As the standards of living in underdeveloped countries improve the rates of penile cancer will diminish. (Note that in China the rate of penile cancer after 1919 diminished to almost half that country’s previous rate even though Chinese men are not circumcised.) Therefore, if we wish to help poorer countries, we should do so by improving their living conditions and teaching them better hygienic practices rather than by bringing our clamps and scalpels to cut off the foreskins of their infants. For many countries, such as China and India, are culturally resistant to adopting circumcision. Cutting off the foreskin is a foreign and repugnant concept to many people throughout the world, just as female circumcision is to us. It is ironic that a country such as ours, where virtually all homes have bathrooms and modern plumbing, has adopted circumcision as a supposed “cleanliness” measure, while other countries in which many people lack such “luxuries” are loathe to amputate foreskins.

Persky notes that circumcision is not the only, or the most significant variable in the rates of penile cancer. He comments:

“Great variation in incidence among noncircumcising tribes in Uganda suggest social and hygienic factors. The Lugbara, who do not circumcise but have high standards of cleanliness, have lower rates than the nearby Nyoro…. High rates in East Africa have been attributed to poor hygienic practices.”20, 21

According to Shabad, the rates of penile cancer in the U.S.S.R., (now Russia) a population that does not commonly practice male circumcision, is approximately the same as that of the United States, Canada, and other European countries.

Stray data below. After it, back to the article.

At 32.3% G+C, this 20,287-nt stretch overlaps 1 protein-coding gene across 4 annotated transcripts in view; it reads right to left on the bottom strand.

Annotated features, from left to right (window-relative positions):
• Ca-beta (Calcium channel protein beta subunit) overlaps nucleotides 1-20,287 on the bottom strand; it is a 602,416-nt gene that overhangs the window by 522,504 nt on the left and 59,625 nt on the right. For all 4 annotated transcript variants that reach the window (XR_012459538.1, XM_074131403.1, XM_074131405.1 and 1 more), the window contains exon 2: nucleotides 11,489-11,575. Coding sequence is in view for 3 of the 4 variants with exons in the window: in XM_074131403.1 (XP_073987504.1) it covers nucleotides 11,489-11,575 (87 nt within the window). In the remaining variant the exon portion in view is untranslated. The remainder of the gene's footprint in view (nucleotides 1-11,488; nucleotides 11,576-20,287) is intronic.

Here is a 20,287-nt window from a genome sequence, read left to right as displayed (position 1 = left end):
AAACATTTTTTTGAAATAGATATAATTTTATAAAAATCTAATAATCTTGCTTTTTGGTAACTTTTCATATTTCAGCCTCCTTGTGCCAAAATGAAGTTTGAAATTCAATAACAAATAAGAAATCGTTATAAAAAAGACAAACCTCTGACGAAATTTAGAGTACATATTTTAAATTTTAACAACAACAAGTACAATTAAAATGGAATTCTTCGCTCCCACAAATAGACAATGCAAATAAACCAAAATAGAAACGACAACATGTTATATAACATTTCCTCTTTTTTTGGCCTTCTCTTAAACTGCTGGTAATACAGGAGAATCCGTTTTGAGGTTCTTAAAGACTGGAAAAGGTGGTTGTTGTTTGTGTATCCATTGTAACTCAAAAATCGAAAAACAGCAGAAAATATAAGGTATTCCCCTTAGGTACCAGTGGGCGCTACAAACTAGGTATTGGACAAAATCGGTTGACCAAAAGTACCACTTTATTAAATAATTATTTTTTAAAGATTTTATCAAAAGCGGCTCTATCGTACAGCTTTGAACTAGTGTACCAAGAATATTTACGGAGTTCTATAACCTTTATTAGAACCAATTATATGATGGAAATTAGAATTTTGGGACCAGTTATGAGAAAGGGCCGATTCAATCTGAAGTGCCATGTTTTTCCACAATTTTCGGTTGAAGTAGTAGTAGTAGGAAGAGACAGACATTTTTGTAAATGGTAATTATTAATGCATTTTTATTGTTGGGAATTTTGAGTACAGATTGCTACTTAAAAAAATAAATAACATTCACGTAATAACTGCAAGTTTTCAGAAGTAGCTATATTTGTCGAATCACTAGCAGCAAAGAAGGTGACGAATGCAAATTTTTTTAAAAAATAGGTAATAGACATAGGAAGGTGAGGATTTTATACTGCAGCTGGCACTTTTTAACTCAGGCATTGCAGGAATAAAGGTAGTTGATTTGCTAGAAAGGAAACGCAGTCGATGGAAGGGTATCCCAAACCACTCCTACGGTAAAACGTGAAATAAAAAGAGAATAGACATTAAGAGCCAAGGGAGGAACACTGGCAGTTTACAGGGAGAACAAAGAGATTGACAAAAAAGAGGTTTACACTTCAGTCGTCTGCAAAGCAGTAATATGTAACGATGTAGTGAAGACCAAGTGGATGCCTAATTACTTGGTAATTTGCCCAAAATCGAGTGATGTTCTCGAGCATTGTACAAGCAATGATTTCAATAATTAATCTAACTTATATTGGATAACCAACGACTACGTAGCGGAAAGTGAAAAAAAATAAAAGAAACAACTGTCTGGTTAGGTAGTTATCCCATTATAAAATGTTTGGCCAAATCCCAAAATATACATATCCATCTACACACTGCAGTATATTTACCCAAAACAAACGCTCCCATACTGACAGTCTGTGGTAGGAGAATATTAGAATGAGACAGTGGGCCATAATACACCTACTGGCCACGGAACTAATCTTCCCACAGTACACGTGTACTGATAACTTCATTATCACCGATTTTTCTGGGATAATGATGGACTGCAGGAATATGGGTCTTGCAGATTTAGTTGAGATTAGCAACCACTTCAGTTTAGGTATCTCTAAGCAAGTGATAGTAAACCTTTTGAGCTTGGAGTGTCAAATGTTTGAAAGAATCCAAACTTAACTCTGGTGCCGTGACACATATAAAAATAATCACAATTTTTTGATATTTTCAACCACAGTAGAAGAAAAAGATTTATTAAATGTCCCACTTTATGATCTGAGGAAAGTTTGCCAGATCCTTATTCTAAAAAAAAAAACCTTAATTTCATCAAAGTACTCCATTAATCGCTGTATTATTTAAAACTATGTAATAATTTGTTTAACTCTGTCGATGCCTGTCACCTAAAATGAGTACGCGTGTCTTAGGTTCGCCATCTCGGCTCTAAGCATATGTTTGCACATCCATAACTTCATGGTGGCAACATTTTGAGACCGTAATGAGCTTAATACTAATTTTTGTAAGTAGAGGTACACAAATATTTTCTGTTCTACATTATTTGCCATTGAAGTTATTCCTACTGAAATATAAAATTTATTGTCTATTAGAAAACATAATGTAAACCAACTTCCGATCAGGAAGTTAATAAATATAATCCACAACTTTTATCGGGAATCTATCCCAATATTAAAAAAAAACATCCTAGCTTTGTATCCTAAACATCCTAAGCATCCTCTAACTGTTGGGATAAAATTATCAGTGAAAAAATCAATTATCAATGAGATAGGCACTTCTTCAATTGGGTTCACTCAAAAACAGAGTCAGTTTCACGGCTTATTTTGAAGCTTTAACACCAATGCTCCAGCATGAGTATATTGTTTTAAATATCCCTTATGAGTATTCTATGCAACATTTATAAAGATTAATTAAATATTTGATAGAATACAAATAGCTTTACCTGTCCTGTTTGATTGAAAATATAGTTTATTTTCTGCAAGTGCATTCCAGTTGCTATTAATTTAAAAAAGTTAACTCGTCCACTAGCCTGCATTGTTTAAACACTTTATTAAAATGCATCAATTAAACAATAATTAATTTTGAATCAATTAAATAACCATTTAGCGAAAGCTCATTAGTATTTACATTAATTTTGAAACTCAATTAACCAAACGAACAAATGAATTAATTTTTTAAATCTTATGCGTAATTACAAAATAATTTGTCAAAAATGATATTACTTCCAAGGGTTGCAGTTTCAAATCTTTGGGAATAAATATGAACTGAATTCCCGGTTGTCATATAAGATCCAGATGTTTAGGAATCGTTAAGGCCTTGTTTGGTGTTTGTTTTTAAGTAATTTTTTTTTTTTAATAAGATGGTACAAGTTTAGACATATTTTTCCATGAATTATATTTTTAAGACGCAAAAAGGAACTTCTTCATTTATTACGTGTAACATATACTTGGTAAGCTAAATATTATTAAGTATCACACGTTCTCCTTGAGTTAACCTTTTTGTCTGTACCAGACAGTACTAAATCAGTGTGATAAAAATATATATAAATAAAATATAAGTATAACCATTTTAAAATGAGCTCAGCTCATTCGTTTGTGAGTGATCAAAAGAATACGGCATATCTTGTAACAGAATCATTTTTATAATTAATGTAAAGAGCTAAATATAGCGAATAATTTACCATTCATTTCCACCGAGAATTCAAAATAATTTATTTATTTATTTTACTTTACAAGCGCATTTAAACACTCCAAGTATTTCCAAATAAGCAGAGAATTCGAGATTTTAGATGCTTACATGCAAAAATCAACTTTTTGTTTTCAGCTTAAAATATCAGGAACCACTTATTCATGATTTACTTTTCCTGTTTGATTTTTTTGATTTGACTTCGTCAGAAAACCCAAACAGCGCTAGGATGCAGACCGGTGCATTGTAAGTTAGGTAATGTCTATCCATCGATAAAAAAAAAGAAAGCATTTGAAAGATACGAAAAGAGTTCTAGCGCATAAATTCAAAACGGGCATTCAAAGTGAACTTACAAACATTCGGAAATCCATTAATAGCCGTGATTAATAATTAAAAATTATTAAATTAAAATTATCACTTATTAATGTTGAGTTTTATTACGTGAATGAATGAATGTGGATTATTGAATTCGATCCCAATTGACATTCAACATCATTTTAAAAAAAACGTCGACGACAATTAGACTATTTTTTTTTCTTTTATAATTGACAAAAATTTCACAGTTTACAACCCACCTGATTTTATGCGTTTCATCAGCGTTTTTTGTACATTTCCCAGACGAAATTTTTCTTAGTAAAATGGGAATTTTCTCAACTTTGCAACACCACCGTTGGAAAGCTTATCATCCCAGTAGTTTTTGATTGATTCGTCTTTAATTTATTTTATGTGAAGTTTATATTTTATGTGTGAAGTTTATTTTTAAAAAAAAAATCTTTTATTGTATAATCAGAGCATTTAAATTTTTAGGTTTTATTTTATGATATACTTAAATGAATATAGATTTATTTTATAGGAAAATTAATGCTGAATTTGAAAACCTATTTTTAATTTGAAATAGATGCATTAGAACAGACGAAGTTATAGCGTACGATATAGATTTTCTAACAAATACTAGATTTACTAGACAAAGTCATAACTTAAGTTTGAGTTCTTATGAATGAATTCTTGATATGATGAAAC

“In the U.S.S.R., the incidence of penile cancer has varied in recent years from 0.5% to 1% of dangerous disease in male subjects. The morbidity of penile cancer in the Russian Soviet Federative Socialistic Republic in 1960 was 0.3 per 100,000.”12

From the available statistics it can be concluded that cancer of the penis is an extremely rare disease. Personal hygiene is an important variable in the development of penile cancer. An intact penis is not a significant factor in the development of the disease in countries with modern standards of living and adequate personal hygiene.

Methods of Treatment of Cancer of the Penis

Why has the medical profession been so eager to amputate foreskins in the hopes of preventing a disease which is quite rare and is equally preventable with adequate washing? The answer apparently is that the cure for more advanced cases of penile cancer is particularly horrible. The prognosis for cancer of the penis is relatively favorable. The cure rate is high. A smaller percentage of patients die of penile cancer than from many other types of cancer. However, the cure for the more advanced cases of penile cancer is amputation of the penis ‑ a “fate worse than death” in the minds of most men. This fact has been avoided by all of the other opponents of routine circumcision ‑ but it must be dealt with squarely. For doctors’ perception of human health tends to become distorted because they see so much illness and this is the reason that the medical profession has been unusually concerned with this rare disease.

The less advanced cases of penile cancer are remedied by simpler measures.

According to Bruhl:

“A small lesion, confined to the prepuce, is mostly managed by circumcision alone. Local radiation is added to circumcision when the lesion is in the glans and biopsy shows it to be limited to the superficial surface of the epithelium.”3